I have been a SquareTrade customer for the past 3+ years and its been a smooth experience dealing with them You, as a consumer, have to decide as to what items make sense to have a warranty on and what you can afford to take a risk with (if its a $75 camera and a $15 warranty, i will pass, but if its a $900 Laptop, it makes sense..) I also had the pleasure of dealing with the Claims dept when my Android Phone broke. Sent the old phone in a prepaid envelope and I had a check for the full price in under a week.. Definitely would recommend SquareTrade over most other warranty companies, especially the store ones..

BatraD • 22nd November 2011 •

So what's to stop scammers from buying say an iphone and taking the warranty Then returning a faulty one under the warranty

william • 22nd November 2011 •

In theory nothing. In practise the warranty doesn't come into effect until 46 days after the purchase which will discourage some. In reality all warranty companies experience some fraud and whilst they'll have detection systems in place they'll simply price it into their charges.

Chris Dawson • 22nd November 2011 •

Errrm ... Surely at least a serial number will come into play?

JD • 23rd November 2011 •

'The warranties aren’t intended to be a money spinner for eBay, they’re offered through SquareTrade at what appear to be pretty competitive prices. The whole point of the program is to add trust to eBay and reassurance if that item breaks or is accidentally damaged outside of any applicable manufacturer warranty period the buyer is covered' OK so I get the trust bit, but Comet et al always made a big slice from extended Warranties - indeed I am given to understand that staff were incentivised to sell them! So any price might look good with a smaller kickback. And then there's PayPal. Last time I looked they were owned by eBay. PayPal will surely be putting something in the pocket?

JD • 23rd November 2011 •

I'd second Chris on his suggestion of enabling sellers to bundle Square Trade warranties with their products. Perhaps eBay can let users tick an option to either search for items that are covered and may cost more, and those that aren't but may cost less.

Lace • 23rd November 2011 •

SquareTrade was the first 3rd party tool I ever used. When they first switched to being a warranty company you would get a commission every time your buyers bought a warranty for something they purchased from you. Buyers loved it and I made a few bucks on the side. I guess that is no longer the case. I think overall this being integrated into eBay is a good thing. There was one huge downside though. If you sell an item and it arrives DOA the buyer tends to see the whole deal a huge scam to upsell warranties. It never happened to me but I saw other sellers accused of selling defective merchandise and then holding buyers hostage with a warranty to get the product to actually work. I don't think any of the cases were anything more than just a faulty product or buyer error but that perception was still there.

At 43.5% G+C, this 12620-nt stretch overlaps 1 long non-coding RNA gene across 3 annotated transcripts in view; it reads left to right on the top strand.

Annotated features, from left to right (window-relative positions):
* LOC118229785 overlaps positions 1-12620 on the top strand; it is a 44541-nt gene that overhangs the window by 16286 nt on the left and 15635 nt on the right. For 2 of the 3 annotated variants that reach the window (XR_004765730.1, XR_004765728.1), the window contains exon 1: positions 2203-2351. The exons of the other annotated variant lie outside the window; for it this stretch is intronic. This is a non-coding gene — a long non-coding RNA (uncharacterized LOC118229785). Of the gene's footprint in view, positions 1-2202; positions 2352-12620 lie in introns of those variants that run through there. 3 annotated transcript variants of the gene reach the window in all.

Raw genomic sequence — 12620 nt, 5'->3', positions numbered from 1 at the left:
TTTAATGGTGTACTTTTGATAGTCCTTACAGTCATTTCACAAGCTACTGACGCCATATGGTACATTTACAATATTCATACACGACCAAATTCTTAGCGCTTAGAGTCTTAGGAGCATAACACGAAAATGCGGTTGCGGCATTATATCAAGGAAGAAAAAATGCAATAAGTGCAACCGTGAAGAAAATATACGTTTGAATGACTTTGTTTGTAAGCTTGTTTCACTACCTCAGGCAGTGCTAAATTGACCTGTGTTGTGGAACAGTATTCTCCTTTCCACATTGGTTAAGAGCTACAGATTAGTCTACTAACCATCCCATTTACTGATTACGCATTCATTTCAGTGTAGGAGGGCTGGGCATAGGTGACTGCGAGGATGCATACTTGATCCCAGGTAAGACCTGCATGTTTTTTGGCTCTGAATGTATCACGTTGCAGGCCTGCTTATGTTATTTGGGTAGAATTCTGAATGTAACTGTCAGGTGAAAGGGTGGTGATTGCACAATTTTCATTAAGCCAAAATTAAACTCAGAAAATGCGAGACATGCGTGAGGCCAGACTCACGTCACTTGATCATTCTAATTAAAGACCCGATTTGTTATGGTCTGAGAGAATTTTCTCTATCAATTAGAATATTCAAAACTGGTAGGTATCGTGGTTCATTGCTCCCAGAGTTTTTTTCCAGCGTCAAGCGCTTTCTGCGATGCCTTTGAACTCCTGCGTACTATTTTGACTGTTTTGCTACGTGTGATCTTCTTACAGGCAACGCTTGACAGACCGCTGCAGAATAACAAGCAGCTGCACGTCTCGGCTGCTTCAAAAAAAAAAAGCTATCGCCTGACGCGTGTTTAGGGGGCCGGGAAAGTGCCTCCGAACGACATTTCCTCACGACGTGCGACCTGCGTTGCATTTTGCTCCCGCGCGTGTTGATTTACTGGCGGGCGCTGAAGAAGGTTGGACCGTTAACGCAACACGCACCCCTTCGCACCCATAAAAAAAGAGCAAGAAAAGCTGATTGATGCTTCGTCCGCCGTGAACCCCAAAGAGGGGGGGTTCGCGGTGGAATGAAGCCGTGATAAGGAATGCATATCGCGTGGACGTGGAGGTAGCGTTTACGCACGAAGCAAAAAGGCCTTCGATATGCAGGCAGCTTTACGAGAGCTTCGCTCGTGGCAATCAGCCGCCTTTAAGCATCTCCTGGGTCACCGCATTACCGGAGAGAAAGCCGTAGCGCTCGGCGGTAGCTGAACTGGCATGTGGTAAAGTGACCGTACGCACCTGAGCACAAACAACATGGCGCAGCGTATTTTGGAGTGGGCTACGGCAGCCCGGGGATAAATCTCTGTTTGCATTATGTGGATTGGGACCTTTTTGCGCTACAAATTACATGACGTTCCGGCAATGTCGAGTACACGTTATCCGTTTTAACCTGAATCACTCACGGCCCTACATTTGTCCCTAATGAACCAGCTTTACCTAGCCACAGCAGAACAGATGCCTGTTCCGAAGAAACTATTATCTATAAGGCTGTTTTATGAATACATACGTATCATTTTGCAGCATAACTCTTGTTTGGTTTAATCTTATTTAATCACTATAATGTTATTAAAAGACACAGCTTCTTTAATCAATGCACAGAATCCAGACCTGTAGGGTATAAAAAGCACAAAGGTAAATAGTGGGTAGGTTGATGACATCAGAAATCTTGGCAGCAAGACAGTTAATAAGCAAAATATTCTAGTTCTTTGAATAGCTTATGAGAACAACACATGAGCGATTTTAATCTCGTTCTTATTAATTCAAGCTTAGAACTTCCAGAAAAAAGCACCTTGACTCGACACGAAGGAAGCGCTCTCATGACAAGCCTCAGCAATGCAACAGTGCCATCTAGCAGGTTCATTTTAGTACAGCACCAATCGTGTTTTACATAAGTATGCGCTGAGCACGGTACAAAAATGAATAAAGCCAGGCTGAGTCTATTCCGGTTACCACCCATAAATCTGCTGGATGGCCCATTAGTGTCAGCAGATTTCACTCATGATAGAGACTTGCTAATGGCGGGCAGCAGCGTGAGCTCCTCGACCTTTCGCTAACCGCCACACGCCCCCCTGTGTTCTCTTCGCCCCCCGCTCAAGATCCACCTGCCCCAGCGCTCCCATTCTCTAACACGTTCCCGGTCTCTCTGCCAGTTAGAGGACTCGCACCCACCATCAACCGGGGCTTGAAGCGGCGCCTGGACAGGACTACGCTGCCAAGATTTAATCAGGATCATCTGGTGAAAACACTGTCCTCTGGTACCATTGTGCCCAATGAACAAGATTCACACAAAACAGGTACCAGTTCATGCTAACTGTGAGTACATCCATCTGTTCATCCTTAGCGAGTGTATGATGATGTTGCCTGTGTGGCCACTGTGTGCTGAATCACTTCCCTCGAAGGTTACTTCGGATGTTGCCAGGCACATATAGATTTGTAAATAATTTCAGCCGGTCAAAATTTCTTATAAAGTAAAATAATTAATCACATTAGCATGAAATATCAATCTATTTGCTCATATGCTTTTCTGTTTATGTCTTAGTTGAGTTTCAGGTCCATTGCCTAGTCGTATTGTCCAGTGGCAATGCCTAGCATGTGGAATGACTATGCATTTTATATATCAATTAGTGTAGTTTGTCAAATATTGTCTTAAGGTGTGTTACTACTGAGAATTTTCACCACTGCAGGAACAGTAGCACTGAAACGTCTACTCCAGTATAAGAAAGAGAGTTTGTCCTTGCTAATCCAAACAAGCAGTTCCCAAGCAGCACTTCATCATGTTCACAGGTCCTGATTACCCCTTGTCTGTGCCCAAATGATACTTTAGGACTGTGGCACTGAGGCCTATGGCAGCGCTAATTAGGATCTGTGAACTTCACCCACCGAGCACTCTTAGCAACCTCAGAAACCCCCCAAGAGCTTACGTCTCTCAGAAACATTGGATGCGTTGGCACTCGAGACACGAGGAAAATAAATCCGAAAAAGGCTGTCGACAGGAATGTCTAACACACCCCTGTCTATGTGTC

ebuyerfb • 23rd November 2011 •

The OFT are due to publish a report on these warranties. Last examined in 2005 such in store warranties generated £350 million, and paid out £19 million. I can only assume the report, due to be published 'Summer 2011' is now available, and is still allowing this overpriced rip off to continue. I want the option to get this off my listing, its outrageous to be associated with this kind of dubious practise by default.

Steve • 23rd November 2011 •

hmm some warranties are being offered on faulty items where do buyers stand on this ie if they take it will square trade honour it and if they don't will the buyer take it out on the seller. Its all a bit messy to me

hawkwind • 25th November 2011 •

Squaretrade will surely wish to review the original ebay sale listing when a warranty claim is made. Have ebay allowed for retaining listings for review by Squaretrade for up to 3 years when a warranty is purchased?

Gary • 26th November 2011 •

As i said I have found warranties on a few items listed as faulty So if a buyer buys one and is then told no warranty by square trade. As the warranty was on the listing they might consider it as "item not as described" and its the seller who will lose out Although we don't know ebays stance on this yet

hawkwind • 26th November 2011 •

I've just purchased a TV for my son on eBay *shock horror* . The TV comes with a 2 year warranty, eBay wanted to flog me a 3 year warranty for £32.99. The whole thing reminds me of buying a TV from Currys and being told I really should buy a gold plated HDMI cable for £69.99. Just to add, I feel terribly sorry for sellers who have been forced to use catalogue data, the whole search experience was awful. Bad links, wrong products, used not new, it was a headache from start to finish.

whirly • 27th November 2011 •

Small claims court will give over two years for consumer electronics, last time I saw the figures it was about 2 years 3 months. White goods were better, about 2 years 9 months. The twelve months warranty is a means to obfuscate. "Of merchantable quality" is a key phrase. Talk to the manager in the store, it usually works. That's one area where Amazon sucks. I bought some rock salt, millions of years old, had a two year use by date on it.

Old Hand • 27th November 2011 •

I can understand Currys dishing out extra warranty as they sell brand new goods, but why would a company offer warranty to millions of second hand goods, many of which will be old or faulty etc. I noticed they offer warranties on cheap Chinese made notebooks and tablets which are well known for being dodgy. It looks suicide to me!

Jon • 27th November 2011 •